(Billings, MT – YPR) – Burlington Northern Santa Fe (BNSF) officials say the railroad is keeping pace with the rapid growth caused by the Bakken Formation, the largest oil field in the lower 48 states.
The lack of pipeline capacity has led oil producers to turn to rail and semi trucks to bring crude from fields in western North Dakota and eastern Montana to market.
BNSF recently announced it has increased capacity to haul one million barrels of crude per day out of the region, known as the Williston Basin.
“Yeah, it’s fun isn’t it,” says Denis Smith, BNSF Vice President of Marketing of Industrial Products. "Three years ago there was one facility that could load a crude petroleum train up there. Now we’re going to have 10 by the end of the year and a dozen by next year. " These terminals load oil onto 100 car trains.
He says customers have spent about $1 billion on these loading facilities, rail cars, and other infrastructure. In turn, Smith says the railroad has had to make sure it had the capacity to move those trains to market.
“It’s about a dozen trains,” Smith says. “And it is impressive, but if you put it in light of something like our coal business where we haul 50-plus trains a day, we’re capable of doing it.”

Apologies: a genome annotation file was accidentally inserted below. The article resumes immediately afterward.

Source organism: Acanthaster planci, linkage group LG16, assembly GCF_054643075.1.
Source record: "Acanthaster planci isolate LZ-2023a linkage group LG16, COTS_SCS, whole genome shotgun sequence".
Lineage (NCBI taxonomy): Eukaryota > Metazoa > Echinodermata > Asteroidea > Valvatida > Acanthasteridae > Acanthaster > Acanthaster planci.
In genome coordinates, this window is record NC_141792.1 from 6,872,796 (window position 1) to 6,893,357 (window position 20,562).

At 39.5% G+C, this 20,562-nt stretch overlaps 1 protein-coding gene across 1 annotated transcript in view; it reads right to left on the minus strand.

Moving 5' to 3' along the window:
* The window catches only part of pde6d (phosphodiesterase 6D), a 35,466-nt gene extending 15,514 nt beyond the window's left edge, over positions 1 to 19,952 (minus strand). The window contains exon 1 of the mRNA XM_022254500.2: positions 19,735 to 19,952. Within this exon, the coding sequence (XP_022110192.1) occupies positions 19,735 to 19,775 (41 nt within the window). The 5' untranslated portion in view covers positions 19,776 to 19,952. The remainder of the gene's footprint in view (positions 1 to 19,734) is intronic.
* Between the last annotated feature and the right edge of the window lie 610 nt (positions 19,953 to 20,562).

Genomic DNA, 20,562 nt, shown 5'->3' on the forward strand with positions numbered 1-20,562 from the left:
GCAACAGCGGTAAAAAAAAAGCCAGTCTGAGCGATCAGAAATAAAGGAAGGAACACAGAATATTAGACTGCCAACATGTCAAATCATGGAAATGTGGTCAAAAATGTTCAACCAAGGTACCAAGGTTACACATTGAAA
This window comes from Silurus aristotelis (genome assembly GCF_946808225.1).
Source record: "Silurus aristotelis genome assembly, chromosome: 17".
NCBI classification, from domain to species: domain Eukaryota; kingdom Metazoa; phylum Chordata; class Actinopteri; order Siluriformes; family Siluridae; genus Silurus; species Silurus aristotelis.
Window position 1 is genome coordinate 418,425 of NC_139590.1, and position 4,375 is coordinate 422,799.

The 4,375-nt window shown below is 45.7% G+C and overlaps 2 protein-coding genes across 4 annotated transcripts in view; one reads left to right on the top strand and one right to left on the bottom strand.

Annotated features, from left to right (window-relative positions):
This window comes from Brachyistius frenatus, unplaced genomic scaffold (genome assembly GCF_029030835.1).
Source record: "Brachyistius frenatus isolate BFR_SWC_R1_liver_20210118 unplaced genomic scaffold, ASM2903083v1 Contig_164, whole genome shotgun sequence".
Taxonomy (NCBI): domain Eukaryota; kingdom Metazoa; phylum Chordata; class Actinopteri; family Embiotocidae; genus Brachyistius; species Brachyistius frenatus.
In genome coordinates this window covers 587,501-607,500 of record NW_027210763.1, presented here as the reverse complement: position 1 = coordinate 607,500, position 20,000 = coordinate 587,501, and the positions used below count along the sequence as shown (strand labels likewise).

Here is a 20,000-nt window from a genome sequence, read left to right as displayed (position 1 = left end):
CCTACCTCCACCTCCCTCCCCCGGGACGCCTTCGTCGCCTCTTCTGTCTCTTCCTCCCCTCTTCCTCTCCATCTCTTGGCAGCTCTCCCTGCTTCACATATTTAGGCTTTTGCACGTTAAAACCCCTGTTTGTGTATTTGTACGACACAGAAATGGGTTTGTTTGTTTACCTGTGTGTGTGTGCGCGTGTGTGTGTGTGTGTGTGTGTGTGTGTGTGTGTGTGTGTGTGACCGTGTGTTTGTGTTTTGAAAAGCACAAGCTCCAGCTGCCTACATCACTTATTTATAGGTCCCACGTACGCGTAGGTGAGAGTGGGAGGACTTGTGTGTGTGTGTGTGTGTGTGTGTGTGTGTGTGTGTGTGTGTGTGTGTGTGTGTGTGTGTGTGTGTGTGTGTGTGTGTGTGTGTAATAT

According to a BNSF press release, the railroad’s network reaches all major coastal and inland markets and directly serves 30 percent of US refineries in 14 states through direct and interline service. The company has 1,000 miles of rail line in the Williston Basin area, serving eight originating terminals. BNSF also connects to 16 of the top 19 oil producing counties in central and western North Dakota and five of the six oil producing counties in eastern Montana.
The railroad recently announced it spent $197 million on projects in North Dakota and Montana. The company also hired more than 560 new employees across its service area.
Smith anticipates BNSF will continue to be a key transporter of Bakken/Williston Basin crude even if the proposed Keystone XL pipeline is constructed from Canada to the US Gulf Coast. The pipeline is primarily to transport Canadian tar sands crude to the US for refining, but on-ramps are planned in Montana to also transport Bakken crude.
“We go to the Texas/Louisiana gulf but some of the other markets are better markets for producers up there [ND/MT],” Smith says. As an example, he says rail can deliver crude directly to markets in Philadelphia, Chicago, Florida, and the Pacific Northwest. “That’s the beauty and the surprise I think to the producers,” he says. “The reach that we have in terms of getting them to markets that give them the best buck for their oil.”